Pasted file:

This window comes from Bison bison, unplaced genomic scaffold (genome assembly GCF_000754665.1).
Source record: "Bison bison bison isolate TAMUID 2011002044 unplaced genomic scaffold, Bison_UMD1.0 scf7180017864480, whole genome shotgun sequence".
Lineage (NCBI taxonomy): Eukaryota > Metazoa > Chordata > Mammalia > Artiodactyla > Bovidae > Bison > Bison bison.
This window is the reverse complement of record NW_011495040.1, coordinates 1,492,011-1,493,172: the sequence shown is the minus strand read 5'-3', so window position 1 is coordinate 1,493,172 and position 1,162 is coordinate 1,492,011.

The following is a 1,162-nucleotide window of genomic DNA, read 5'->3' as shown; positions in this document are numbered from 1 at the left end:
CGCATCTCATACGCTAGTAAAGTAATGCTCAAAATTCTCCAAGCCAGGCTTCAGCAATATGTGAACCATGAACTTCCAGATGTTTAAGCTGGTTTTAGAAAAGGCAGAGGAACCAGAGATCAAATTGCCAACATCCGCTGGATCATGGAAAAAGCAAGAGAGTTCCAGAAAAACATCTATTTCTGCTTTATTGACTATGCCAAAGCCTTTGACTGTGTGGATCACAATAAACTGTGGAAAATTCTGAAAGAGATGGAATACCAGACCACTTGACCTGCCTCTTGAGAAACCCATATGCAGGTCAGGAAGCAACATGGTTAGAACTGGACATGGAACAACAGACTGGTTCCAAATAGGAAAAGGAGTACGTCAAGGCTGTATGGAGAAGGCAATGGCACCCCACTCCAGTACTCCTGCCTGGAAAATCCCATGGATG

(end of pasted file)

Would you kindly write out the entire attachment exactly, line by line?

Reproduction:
This window comes from Bison bison, unplaced genomic scaffold (genome assembly GCF_000754665.1).
Source record: "Bison bison bison isolate TAMUID 2011002044 unplaced genomic scaffold, Bison_UMD1.0 scf7180017864480, whole genome shotgun sequence".
Lineage (NCBI taxonomy): Eukaryota > Metazoa > Chordata > Mammalia > Artiodactyla > Bovidae > Bison > Bison bison.
This window is the reverse complement of record NW_011495040.1, coordinates 1,492,011-1,493,172: the sequence shown is the minus strand read 5'-3', so window position 1 is coordinate 1,493,172 and position 1,162 is coordinate 1,492,011.

The following is a 1,162-nucleotide window of genomic DNA, read 5'->3' as shown; positions in this document are numbered from 1 at the left end:
CGCATCTCATACGCTAGTAAAGTAATGCTCAAAATTCTCCAAGCCAGGCTTCAGCAATATGTGAACCATGAACTTCCAGATGTTTAAGCTGGTTTTAGAAAAGGCAGAGGAACCAGAGATCAAATTGCCAACATCCGCTGGATCATGGAAAAAGCAAGAGAGTTCCAGAAAAACATCTATTTCTGCTTTATTGACTATGCCAAAGCCTTTGACTGTGTGGATCACAATAAACTGTGGAAAATTCTGAAAGAGATGGAATACCAGACCACTTGACCTGCCTCTTGAGAAACCCATATGCAGGTCAGGAAGCAACATGGTTAGAACTGGACATGGAACAACAGACTGGTTCCAAATAGGAAAAGGAGTACGTCAAGGCTGTATGGAGAAGGCAATGGCACCCCACTCCAGTACTCCTGCCTGGAAAATCCCATGGATG